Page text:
In a campaign stop yesterday in Wichita noted conservative figure Star Parker told an audience that she works for market-based solutions to fight poverty, and that the answer to poverty is freedom and personal responsibility, not a welfare state.
Parker appeared in Wichita at a fundraising event hosted by Wichita businessman Johnny Stevens. Parker is running for Congress as a Republican from the 37th district of California, which includes the cities of Compton, Long Beach, and Carson, south of the City of Los Angeles. Her campaign website is Star Parker for Congress.
Parker described her efforts working on welfare reform at the federal level during the 1990s, which she described as successful in terms of helping poor people recover their lives. But the momentum that was started — moving poor people from socialism towards capitalism and economic freedom — has not continued, she said. What we have today, she told the audience, is moving in the opposite direction.
Parker said that a critical factor in helping her to decide whether to run for Congress was when President Barack Obama chose to use Abraham Lincoln’s Bible as part of the swearing-in ceremony during his inauguration. Lincoln — although a complicated man and her hero, Parker said — confronted the moral problem of his day by deciding that the country should remain together and with everyone as free people. She contrasted this with Obama, who avoided a moral question by saying it was “above his pay grade.”
Then when she saw bankers and Wall Street executives lining up to go on welfare she was furious, and seriously considered responding positively when asked to run for Congress.
Democrat Laura Richardson, the two-term incumbent in the district Parker is seeking to represent in Congress, has had trouble with homes she owns falling into foreclosure, even being criticized by the Los Angeles Times for that and for falling behind on property tax payments. Richardson had been charged with an ethics violation in conjunction one of her three homes that has been in foreclosure. In July the House Ethics Committee cleared her of misconduct in that matter.
Parker said that Richardson’s main accomplishment has been bringing stimulus money into the district. She described it as a union district, and that unions do not want to see this seat in conservative hands.
Parker criticized campaign finance laws that allow those with personal wealth to spend all they want on their campaigns — we saw this in the Kansas fourth district with one candidate spending about $2 million of his own funds — but limit outside contributions to $2,400 per election cycle. This limits the ability of challengers to mount effective campaigns against incumbents, she said.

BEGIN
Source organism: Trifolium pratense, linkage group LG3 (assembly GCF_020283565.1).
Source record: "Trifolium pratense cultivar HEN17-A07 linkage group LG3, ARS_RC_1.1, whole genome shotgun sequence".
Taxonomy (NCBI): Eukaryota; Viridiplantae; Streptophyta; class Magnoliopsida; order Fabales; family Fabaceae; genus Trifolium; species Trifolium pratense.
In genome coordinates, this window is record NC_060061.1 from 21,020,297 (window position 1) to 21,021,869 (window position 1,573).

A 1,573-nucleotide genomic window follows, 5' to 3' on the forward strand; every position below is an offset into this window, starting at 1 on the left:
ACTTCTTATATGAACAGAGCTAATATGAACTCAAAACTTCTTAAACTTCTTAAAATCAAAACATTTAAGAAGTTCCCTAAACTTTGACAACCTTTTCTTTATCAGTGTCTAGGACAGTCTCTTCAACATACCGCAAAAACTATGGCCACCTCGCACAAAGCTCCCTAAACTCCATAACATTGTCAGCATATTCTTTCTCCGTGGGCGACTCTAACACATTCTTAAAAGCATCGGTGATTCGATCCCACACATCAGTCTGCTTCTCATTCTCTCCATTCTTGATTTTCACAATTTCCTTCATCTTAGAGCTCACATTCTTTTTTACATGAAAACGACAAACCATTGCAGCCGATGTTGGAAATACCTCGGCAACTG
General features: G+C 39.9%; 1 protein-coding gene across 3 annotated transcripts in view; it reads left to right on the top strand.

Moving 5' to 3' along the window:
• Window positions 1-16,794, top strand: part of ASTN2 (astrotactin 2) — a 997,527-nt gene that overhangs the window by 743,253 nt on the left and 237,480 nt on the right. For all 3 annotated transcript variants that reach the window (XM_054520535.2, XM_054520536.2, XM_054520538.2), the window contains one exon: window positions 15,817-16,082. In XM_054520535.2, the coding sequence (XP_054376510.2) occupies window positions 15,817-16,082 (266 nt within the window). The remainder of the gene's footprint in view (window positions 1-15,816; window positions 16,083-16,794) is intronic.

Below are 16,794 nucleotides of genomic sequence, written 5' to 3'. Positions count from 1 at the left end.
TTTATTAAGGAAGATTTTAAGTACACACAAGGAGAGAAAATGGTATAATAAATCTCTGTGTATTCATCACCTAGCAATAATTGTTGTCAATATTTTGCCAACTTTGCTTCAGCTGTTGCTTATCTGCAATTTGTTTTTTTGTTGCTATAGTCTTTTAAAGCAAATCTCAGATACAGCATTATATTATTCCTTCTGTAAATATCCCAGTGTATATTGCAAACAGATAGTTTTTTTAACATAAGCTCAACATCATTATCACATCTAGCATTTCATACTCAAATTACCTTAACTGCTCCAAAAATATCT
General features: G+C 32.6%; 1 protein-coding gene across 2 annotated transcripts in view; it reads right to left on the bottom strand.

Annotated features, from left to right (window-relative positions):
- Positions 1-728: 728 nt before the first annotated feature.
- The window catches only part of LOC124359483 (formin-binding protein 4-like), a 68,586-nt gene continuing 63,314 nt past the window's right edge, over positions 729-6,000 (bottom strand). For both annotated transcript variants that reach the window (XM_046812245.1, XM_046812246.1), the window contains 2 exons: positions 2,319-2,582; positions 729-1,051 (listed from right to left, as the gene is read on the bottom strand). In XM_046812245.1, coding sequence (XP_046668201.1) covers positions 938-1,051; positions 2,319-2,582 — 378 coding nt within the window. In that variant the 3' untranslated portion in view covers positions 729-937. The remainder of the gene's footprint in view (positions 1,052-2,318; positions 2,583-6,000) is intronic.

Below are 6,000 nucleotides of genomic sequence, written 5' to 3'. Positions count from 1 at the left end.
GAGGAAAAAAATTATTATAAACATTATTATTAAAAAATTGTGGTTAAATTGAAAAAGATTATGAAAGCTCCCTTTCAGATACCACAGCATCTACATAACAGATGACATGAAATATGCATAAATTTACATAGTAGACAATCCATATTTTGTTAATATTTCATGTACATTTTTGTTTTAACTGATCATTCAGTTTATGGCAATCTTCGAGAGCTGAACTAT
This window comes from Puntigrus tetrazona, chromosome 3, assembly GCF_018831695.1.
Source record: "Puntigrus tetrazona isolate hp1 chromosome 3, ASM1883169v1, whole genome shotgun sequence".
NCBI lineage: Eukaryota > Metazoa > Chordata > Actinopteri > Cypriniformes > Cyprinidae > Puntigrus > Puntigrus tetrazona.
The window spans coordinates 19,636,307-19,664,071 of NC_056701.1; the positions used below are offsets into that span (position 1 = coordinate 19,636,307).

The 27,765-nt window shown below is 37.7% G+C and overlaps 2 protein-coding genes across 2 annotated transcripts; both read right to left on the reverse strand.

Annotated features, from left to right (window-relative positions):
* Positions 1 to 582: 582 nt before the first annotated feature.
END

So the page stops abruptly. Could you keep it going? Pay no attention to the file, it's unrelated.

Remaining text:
Parker said it is critical to take Congress back from the control of Democrats, and that for a black conservative to win a seat currently held by the Congressional Black Caucus would be “extremely sweet.”
She told the audience that if we fail to take Congress this fall, “you think you’ve seen arrogance now, you think you’ve seen elitism, you think you’ve seen how aggressively they can spend other peoples’ money and how close to the edge of danger they will allow us to go — we’ve seen nothing if on November third we wake up and they still have the Congress.”
Even if Republicans take Congress, she said since over half of them are not conservative, there will still be a challenge.
Parker spoke about the importance of schools and described the difficulties that parents face trying to get their children in good schools. Answering a question about the lack of reform such as charter schools and school choice in Kansas, Parker said that lack of these limits the opportunity for the underclass to get a quality education. In public schools, Parker said that children are taught secular humanism, and the cycle of the entitlement mentality is passed down from one generation to the next. School choice is the way to break this cycle and give schoolchildren an opportunity to attend schools that have a moral framework.
Answering another question about what caused the transformation in her thinking — Parker is not shy about talking about her past life living on welfare — she said that she “just got born again” and decided to adopt a Biblical world view.
As to what spurred her to become a free-market activist and adopting a libertarian economic thought, she said that it was her experience in business. “Government is harsh,” she said, with many agencies that stand in the way of prosperity.
The ideas of socialism are inconsistent with a free country, she said, telling them that the rules of welfare are “don’t work, don’t save, and don’t get married.” These rules work against people breaking out of poverty.